Research Triangle Park, NC and Huntingdon Valley, PA -- International efforts are underway to evaluate microbicides as a tool to prevent HIV infection in people at high risk. As part of this initiative, with funding from the U.S. Agency for International Development (USAID), Family Health International (FHI) and Cellegy Pharmaceuticals, Inc. have been working to see if a vaginal gel called Savvy is effective in preventing male-to-female transmission of HIV among women at high risk of infection in West Africa. Other organizations are conducting trials in the United States to determine if Savvy is effective as a contraceptive.
Family Health International and Cellegy Pharmaceuticals announced today that they plan to stop the HIV prevention trial of Savvy being conducted by FHI in Ghana. This decision followed a recommendation of the study's external, independent Data Monitoring Committee (DMC). The DMC reviewed the study data to date and concluded that, while there is no evidence of safety concerns based on the comparative HIV infection rates in the Savvy and placebo groups, the Ghana study would be unable to evaluate the effectiveness of the product.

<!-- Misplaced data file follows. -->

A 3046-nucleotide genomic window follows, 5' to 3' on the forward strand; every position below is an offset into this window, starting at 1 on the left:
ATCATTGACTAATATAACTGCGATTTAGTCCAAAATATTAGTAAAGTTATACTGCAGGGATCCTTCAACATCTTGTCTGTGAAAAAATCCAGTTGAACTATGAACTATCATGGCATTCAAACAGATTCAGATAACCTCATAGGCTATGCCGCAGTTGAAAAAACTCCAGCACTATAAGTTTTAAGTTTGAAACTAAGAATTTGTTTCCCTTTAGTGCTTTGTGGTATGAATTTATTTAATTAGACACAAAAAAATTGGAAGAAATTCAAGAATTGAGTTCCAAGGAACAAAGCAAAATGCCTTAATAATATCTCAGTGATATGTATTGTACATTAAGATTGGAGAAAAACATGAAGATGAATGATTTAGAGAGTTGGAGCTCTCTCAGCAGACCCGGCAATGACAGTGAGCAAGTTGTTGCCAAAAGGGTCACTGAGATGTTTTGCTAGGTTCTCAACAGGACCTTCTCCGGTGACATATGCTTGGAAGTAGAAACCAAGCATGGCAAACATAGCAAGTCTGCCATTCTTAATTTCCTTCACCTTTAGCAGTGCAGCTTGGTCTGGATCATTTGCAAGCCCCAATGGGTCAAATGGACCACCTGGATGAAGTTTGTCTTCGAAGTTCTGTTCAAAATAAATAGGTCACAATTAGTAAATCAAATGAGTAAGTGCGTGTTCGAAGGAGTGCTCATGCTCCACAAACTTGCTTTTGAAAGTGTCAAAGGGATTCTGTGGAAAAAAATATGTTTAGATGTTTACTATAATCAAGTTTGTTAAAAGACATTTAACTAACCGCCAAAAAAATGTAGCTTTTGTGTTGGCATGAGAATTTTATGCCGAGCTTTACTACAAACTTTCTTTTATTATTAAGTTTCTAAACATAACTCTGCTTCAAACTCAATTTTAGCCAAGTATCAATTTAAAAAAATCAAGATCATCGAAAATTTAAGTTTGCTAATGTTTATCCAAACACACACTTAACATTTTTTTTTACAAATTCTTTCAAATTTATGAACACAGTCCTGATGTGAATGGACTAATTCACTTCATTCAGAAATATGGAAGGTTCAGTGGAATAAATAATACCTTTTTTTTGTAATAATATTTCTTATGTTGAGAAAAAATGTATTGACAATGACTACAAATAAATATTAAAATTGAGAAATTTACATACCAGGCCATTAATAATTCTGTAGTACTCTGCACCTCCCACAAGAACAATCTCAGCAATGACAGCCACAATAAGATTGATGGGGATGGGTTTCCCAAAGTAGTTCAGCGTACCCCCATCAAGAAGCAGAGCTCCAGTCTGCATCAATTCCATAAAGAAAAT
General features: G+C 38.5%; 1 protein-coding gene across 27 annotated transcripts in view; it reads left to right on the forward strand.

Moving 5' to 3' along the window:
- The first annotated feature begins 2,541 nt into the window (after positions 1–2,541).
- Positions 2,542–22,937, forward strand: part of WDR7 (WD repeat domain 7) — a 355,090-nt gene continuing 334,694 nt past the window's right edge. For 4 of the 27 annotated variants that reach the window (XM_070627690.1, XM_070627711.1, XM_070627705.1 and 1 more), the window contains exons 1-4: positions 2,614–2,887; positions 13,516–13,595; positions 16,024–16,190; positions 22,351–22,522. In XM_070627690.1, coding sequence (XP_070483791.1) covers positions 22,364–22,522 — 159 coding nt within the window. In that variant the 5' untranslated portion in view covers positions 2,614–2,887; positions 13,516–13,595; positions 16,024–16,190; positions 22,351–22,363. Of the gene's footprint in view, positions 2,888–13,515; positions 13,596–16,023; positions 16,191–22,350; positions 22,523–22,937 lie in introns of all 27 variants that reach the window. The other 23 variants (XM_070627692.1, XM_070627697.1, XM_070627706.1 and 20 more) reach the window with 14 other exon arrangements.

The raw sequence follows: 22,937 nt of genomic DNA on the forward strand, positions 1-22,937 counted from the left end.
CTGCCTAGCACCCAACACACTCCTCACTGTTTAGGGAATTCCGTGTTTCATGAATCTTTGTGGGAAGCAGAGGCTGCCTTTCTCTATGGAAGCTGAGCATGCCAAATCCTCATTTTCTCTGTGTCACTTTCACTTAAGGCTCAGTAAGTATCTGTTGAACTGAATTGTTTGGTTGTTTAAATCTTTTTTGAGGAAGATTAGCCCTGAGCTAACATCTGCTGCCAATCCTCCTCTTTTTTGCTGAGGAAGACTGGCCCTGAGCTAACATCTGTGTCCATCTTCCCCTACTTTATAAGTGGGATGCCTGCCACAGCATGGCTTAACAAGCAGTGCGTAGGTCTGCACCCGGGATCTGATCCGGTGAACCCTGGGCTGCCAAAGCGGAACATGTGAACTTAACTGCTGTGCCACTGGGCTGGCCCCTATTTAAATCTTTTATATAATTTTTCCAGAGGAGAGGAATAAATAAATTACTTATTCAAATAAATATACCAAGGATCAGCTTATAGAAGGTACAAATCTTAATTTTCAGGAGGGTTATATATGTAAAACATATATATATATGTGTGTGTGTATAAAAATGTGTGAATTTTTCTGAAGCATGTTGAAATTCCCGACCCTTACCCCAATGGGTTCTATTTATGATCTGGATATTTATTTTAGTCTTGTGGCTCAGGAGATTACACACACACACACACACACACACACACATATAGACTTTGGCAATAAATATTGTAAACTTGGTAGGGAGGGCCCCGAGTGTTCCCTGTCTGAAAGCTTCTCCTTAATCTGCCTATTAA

The Savvy Phase 3 clinical trial in Ghana began recruitment in March 2004 and completed planned enrollment with 2,142 women in June 2005. Half of the women were given Savvy gel, and half were given a placebo gel to be inserted vaginally with pre-filled applicators. At monthly visits during each woman's year-long follow-up, each participant was tested for HIV and reported on use of the gel and any side effects or medical problems. Each participant received counseling for reducing her risk of HIV and was given condoms for use during all sexual acts. Eighteen months into the study, the observed HIV incidence in the cohort was about one-third the rate expected prior to the study.
"The reason we decided to stop the trial was that the group of women who volunteered to participate had such a low incidenPage: 1 2 3 Related medicine news :1
Contact: Beth Robinson
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